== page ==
New mutual-fund share classes
being developed as a result of the Department of Labor's looming fiduciary rule
will likely save investors at least 0.50% in returns when compared with the
current selection, according to a new analysis published by Morningstar
Mutual fund companies have been rolling
out new fund share classes — T shares and clean shares — in preparation
for the rule, which raises investment-advice standards in retirement accounts
such as IRAs.
These mutual fund breeds have
compensation structures seen as less conflicted, and supplant the "uneven
and opaque fee structure we observe with A shares," said report co-authors
Aron Szapiro and Paul Ellenbogen, respectively the director of policy research
and head of global regulatory solutions at Morningstar.
"Early evidence suggests
that the asset management industry is adapting in ways that will benefit
investors by reducing conflicts of interest and adding transparency,"
according to the analysis.
"We think that 50 basis
points is a reasonable estimate of savings to investors from reducing
conflicted advice," the report said. "Precisely how much T shares
will save investors is an open question that we will be able to address more
authoritatively after we have some experience with the new regime."
As an example, using a T-share
over an average A-share fund could equate to roughly $1,800 in extra IRA assets
per $10,000 invested over a 30-year period, Morningstar said.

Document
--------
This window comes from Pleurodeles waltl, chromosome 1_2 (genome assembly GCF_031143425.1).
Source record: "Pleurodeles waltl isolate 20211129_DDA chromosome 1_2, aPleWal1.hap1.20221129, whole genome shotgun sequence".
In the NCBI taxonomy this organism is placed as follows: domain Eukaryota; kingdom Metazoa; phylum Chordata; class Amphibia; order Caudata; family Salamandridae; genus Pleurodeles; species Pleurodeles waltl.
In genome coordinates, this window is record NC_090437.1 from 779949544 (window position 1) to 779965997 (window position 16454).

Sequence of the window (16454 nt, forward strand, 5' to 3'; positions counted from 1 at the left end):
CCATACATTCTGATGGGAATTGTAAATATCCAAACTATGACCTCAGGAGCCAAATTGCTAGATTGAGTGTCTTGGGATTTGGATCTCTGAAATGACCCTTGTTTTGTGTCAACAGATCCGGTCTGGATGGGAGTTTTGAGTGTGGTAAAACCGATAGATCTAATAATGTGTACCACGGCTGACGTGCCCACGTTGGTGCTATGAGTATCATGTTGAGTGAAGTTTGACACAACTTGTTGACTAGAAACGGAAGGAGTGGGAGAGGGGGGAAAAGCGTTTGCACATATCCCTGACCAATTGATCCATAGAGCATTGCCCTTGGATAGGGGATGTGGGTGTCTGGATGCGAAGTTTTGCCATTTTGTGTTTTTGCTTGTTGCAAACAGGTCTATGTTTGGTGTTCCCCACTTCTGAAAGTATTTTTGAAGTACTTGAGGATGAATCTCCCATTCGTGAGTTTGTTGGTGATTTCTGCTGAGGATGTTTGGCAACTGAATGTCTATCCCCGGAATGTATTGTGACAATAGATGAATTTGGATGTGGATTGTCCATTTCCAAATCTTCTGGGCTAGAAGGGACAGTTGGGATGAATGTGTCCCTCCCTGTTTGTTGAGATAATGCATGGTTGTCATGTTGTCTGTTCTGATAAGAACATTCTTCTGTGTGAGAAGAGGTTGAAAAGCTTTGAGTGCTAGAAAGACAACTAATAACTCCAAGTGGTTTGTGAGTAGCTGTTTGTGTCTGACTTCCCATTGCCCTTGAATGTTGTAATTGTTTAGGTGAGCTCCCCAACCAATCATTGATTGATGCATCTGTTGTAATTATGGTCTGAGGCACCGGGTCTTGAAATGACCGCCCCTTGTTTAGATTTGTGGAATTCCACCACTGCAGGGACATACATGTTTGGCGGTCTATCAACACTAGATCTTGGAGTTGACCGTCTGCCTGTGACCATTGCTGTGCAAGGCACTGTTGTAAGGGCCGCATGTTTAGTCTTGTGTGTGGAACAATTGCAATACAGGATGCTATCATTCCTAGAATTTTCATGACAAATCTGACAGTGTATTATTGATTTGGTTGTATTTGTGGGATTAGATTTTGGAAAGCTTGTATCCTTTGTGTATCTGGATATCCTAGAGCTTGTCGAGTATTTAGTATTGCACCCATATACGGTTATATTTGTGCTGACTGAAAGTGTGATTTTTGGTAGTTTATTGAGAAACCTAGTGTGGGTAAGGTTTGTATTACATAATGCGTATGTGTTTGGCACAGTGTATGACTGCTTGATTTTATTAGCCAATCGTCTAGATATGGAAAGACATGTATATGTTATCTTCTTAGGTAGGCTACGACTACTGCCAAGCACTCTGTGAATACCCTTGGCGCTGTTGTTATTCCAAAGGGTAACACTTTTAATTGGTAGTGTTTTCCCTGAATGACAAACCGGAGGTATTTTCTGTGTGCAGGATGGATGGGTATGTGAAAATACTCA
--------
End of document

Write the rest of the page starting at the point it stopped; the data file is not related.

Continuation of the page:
Morningstar anticipates mutual
fund companies will create 3,500 new T shares in the coming months for IRA
investors. Some companies such as American Funds, Janus and MFS offer clean
shares, and Morningstar expects others to follow suit.
The reason for their emergence is
the conflict between the traditional mutual fund structure and the DOL fiduciary
rule, which requires financial institutions to set advisers' compensation in
such a way that they don't benefit from recommending one fund over another to
The implementation date of the
regulation, which was recently delayed by 60 days, is set to begin June 9.
The front-end sales charge on
A-share funds varies depending on the fund and asset class, which creates a
potential incentive for advisers to recommend certain funds that may not be in
an investor's best interest but pay advisers a higher commission, the report
T shares, however, charge the
same commission across all eligible funds, most of which will charge a 2.5%
maximum front-end load, according to Morningstar. That also benefits investors
because it's lower than the 5.75% commission that's most common maximum load
for A shares.
Clean shares, though, are
"the best way to enhance transparency" in the long term, according to
the report, titled "Early Evidence on the Department of Labor Conflict of
Interest Rule," published on April 13.
Such funds, unlike T shares,
won't have sales loads or bundle in annual 12b-1 fees for fund services.
Rather, they'll charge only an asset management fee and allow the brokerage to
layer its fees on top.
Of the 0.50% in
"ballpark" cost savings these funds will offer to investors,
Morningstar estimates 0.30% will be attributable to "manager skill in the
form of alpha" and 0.20% from reduced fees when compared to
In addition, Morningstar expects
an additional 0.20% in savings due to the incentive to recommend an investment
that's in the best interest of the investor. Investors are also likely to
receive an additional cost benefit from broker-dealers cutting some funds
from their shelves, especially ones that are higher-cost, according to the
here for the original article from Investment News.